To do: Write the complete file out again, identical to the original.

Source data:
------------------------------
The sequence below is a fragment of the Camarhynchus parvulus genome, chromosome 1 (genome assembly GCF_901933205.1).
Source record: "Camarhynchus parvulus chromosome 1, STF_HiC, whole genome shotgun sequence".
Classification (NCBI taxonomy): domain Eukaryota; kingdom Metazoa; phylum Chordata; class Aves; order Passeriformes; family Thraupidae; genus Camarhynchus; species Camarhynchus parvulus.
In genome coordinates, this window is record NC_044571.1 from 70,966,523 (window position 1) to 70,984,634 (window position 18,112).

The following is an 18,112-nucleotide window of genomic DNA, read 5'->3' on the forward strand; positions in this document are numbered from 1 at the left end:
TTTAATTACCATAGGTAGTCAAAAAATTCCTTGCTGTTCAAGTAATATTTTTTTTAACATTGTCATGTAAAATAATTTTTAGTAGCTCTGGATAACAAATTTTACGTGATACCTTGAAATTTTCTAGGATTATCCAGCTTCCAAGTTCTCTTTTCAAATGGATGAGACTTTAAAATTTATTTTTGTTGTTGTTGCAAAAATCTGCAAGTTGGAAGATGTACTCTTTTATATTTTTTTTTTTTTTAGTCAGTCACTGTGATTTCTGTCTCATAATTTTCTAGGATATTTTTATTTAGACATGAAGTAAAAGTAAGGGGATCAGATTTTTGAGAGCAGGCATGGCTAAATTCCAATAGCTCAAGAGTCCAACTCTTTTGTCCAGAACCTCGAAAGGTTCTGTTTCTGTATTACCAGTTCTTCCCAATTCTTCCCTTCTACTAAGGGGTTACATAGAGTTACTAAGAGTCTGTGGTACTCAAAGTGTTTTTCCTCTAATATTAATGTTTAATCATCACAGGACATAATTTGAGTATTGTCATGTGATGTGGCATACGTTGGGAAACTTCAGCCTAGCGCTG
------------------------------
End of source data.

The sequence below is a fragment of the Camarhynchus parvulus genome, chromosome 1 (genome assembly GCF_901933205.1).
Source record: "Camarhynchus parvulus chromosome 1, STF_HiC, whole genome shotgun sequence".
Classification (NCBI taxonomy): domain Eukaryota; kingdom Metazoa; phylum Chordata; class Aves; order Passeriformes; family Thraupidae; genus Camarhynchus; species Camarhynchus parvulus.
In genome coordinates, this window is record NC_044571.1 from 70,966,523 (window position 1) to 70,984,634 (window position 18,112).

The following is an 18,112-nucleotide window of genomic DNA, read 5'->3' on the forward strand; positions in this document are numbered from 1 at the left end:
TTTAATTACCATAGGTAGTCAAAAAATTCCTTGCTGTTCAAGTAATATTTTTTTTAACATTGTCATGTAAAATAATTTTTAGTAGCTCTGGATAACAAATTTTACGTGATACCTTGAAATTTTCTAGGATTATCCAGCTTCCAAGTTCTCTTTTCAAATGGATGAGACTTTAAAATTTATTTTTGTTGTTGTTGCAAAAATCTGCAAGTTGGAAGATGTACTCTTTTATATTTTTTTTTTTTTTAGTCAGTCACTGTGATTTCTGTCTCATAATTTTCTAGGATATTTTTATTTAGACATGAAGTAAAAGTAAGGGGATCAGATTTTTGAGAGCAGGCATGGCTAAATTCCAATAGCTCAAGAGTCCAACTCTTTTGTCCAGAACCTCGAAAGGTTCTGTTTCTGTATTACCAGTTCTTCCCAATTCTTCCCTTCTACTAAGGGGTTACATAGAGTTACTAAGAGTCTGTGGTACTCAAAGTGTTTTTCCTCTAATATTAATGTTTAATCATCACAGGACATAATTTGAGTATTGTCATGTGATGTGGCATACGTTGGGAAACTTCAGCCTAGCGCTG